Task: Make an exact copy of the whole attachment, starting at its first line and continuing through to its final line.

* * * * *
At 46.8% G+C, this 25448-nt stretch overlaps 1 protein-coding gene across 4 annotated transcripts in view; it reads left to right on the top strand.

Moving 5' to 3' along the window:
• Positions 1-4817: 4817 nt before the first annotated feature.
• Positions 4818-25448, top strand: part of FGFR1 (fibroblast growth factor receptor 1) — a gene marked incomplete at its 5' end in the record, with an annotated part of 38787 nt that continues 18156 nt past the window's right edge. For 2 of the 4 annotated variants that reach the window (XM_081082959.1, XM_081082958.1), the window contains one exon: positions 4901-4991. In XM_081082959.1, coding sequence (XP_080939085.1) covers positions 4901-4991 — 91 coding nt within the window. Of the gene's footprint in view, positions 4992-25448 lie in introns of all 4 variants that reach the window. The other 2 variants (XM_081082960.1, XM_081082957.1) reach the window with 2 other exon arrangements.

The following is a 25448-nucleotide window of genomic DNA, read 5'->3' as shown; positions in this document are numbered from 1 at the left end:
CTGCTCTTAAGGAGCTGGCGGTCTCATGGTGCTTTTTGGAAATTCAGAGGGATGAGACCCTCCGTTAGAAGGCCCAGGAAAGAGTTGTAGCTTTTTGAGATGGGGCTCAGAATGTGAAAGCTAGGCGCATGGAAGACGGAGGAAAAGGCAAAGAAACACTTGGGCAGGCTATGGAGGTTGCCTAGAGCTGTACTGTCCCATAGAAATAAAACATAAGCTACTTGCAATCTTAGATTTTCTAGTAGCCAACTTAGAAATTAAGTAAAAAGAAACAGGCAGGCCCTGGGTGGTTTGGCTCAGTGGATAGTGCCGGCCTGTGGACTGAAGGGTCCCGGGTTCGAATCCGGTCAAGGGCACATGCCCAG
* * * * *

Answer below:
At 46.8% G+C, this 25448-nt stretch overlaps 1 protein-coding gene across 4 annotated transcripts in view; it reads left to right on the top strand.

Moving 5' to 3' along the window:
• Positions 1-4817: 4817 nt before the first annotated feature.
• Positions 4818-25448, top strand: part of FGFR1 (fibroblast growth factor receptor 1) — a gene marked incomplete at its 5' end in the record, with an annotated part of 38787 nt that continues 18156 nt past the window's right edge. For 2 of the 4 annotated variants that reach the window (XM_081082959.1, XM_081082958.1), the window contains one exon: positions 4901-4991. In XM_081082959.1, coding sequence (XP_080939085.1) covers positions 4901-4991 — 91 coding nt within the window. Of the gene's footprint in view, positions 4992-25448 lie in introns of all 4 variants that reach the window. The other 2 variants (XM_081082960.1, XM_081082957.1) reach the window with 2 other exon arrangements.

The following is a 25448-nucleotide window of genomic DNA, read 5'->3' as shown; positions in this document are numbered from 1 at the left end:
CTGCTCTTAAGGAGCTGGCGGTCTCATGGTGCTTTTTGGAAATTCAGAGGGATGAGACCCTCCGTTAGAAGGCCCAGGAAAGAGTTGTAGCTTTTTGAGATGGGGCTCAGAATGTGAAAGCTAGGCGCATGGAAGACGGAGGAAAAGGCAAAGAAACACTTGGGCAGGCTATGGAGGTTGCCTAGAGCTGTACTGTCCCATAGAAATAAAACATAAGCTACTTGCAATCTTAGATTTTCTAGTAGCCAACTTAGAAATTAAGTAAAAAGAAACAGGCAGGCCCTGGGTGGTTTGGCTCAGTGGATAGTGCCGGCCTGTGGACTGAAGGGTCCCGGGTTCGAATCCGGTCAAGGGCACATGCCCAG